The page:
If you can actually remember where you were when the Stonewall Riots happened (June 27-28, 1969), you might be what some consider to be an older adult” Not necessarily an elder or a senior, you are somewhere in the years of life where you remember things that happened in the 60s, 70s, and 80s—not just because you read about them in a book, but because you were alive and kicking during those times.

You’re probably thinking: if I do remember where I was then, am I really an older adult? Well, the term is loose. SAGE (Services and Programs for Gay, Lesbian, Bisexual, & Transgender Elders) defines older adults as those in the range of 45-75.

Why does this matter? As with any stage in life, your support, health, and life needs are changing as you get into those “older adult” years.

But, for LGBT individuals, the older adult years can be difficult. For most of us, growing older in America means we have access to a variety of support services and programs, including Meals on Wheels, legal aid services and low-income senior housing. Unfortunately, for those of us who are LGBT older adults, research shows we’re less likely to access these services. In fact, in The Aging and Health Report by The National Resource Center on LGBT Aging, only 28 percent of LGBT respondents used any services or programs geared toward older adults. The largest barrier: fear of discrimination and abuse.

In a recent national survey of LGBT older adults in long-term care facilities, SAGE found that about only 1 in 5 respondents felt they could be open about their sexual orientation or gender identities with facility staff, 89 percent predicted that staff would discriminate based on their sexual orientations and/or gender identities, and 43 percent reported instances of mistreatment.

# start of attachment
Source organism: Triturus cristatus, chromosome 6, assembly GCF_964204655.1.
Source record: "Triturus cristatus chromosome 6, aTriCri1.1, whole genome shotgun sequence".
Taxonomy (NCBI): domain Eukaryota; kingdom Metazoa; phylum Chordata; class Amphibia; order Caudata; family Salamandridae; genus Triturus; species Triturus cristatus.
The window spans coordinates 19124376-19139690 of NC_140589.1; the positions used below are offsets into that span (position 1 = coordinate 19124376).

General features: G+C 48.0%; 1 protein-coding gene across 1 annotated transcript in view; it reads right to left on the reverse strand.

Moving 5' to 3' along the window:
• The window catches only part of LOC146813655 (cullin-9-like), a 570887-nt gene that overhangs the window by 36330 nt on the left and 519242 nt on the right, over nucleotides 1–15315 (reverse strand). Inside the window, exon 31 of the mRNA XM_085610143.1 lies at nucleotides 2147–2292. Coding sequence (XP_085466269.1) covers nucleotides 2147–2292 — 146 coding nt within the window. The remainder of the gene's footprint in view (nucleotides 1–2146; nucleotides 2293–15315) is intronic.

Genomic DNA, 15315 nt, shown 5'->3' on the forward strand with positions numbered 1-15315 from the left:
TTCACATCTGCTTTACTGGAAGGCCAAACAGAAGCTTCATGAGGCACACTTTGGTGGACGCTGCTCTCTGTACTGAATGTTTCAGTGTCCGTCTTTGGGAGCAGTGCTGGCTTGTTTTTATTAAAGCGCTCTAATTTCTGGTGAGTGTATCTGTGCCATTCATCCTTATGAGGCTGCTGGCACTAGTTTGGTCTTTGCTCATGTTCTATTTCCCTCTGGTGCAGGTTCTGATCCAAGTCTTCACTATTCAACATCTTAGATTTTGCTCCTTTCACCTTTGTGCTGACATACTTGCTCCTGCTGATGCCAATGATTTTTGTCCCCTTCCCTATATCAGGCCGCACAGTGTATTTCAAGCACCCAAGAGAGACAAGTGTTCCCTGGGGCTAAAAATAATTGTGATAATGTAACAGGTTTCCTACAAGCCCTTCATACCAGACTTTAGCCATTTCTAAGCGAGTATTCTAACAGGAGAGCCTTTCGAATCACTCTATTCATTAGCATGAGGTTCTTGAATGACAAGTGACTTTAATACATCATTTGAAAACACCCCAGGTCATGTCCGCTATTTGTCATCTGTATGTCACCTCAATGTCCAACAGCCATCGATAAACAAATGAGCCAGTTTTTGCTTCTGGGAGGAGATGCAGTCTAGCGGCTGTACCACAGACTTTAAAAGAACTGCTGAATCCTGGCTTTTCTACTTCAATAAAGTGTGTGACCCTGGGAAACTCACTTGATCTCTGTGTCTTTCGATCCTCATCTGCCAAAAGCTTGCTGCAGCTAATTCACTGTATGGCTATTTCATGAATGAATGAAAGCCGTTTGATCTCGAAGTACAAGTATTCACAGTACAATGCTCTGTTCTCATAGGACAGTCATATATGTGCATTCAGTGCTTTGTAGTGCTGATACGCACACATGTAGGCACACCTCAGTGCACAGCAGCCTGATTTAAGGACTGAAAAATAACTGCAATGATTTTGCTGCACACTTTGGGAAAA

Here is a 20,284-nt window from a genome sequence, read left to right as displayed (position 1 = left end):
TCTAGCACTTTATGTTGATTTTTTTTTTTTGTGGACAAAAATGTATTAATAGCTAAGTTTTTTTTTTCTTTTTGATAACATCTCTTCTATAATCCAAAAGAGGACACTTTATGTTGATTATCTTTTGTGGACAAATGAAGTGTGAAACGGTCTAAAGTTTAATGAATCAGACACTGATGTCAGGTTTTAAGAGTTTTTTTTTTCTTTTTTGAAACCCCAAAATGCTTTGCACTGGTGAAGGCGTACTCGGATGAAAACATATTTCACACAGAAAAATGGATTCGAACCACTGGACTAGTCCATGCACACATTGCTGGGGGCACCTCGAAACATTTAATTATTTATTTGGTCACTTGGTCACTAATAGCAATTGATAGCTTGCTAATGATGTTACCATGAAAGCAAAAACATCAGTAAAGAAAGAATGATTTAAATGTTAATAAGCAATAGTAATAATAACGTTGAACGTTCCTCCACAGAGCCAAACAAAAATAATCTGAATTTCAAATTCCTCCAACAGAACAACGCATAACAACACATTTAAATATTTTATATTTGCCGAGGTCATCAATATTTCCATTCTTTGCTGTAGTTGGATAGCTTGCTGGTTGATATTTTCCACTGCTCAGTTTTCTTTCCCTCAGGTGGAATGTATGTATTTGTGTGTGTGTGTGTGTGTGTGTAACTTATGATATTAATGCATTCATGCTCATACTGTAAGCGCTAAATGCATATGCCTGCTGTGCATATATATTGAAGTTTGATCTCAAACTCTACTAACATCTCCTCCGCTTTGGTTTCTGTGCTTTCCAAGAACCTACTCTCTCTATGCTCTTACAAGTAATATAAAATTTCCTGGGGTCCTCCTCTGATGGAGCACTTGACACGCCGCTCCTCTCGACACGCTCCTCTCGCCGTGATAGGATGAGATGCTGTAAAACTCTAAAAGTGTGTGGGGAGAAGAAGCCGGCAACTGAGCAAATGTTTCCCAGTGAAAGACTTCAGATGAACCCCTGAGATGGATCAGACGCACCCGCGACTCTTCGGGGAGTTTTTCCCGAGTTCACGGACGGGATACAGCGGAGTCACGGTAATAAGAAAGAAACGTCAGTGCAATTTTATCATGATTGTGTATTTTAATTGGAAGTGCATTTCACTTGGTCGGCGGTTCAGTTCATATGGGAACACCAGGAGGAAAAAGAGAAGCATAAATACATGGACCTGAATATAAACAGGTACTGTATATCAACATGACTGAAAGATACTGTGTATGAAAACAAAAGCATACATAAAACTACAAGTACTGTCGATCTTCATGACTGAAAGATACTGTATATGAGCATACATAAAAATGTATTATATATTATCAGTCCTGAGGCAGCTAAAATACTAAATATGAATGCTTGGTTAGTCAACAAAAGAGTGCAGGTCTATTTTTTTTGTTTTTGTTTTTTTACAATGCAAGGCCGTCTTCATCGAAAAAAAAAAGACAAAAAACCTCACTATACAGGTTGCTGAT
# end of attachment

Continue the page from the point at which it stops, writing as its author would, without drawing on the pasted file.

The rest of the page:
The problem isn’t necessarily that services, programs or staff are necessarily discriminatory. In most cases it’s simply a matter of misconception and lack of education. So, organizations like SAGE and The LGBT Health Resource Center of Chase Brexton are taking on the great task of LGBT cultural competency training for staff of organizations that provide services and programs to older adults. With time, training, ongoing research, and evaluations to ensure LGBT equity through all stages and phases of life, we can only hope our successors won’t have another Stonewall to remember in the decades to come.

And, speaking of Stonewall: for those of us who remember where we were then, for those who would like to know more about Stonewall, and for those who would simply enjoy a time to get to know more members of our communities, come to a brunch and screening of the film Before Stonewall. The event is free and is being held at Chase Brexton Health Care at Mt. Vernon, located at 1111 N. Charles Street on June 27 from 10 a.m. to 1 p.m. Register and find out more at tinyurl.com/stonewallbrunch or call 410-837-2050 ext. 1216.

For more on LGBT aging, visit SAGEusa.org.

Gay Life June 2015


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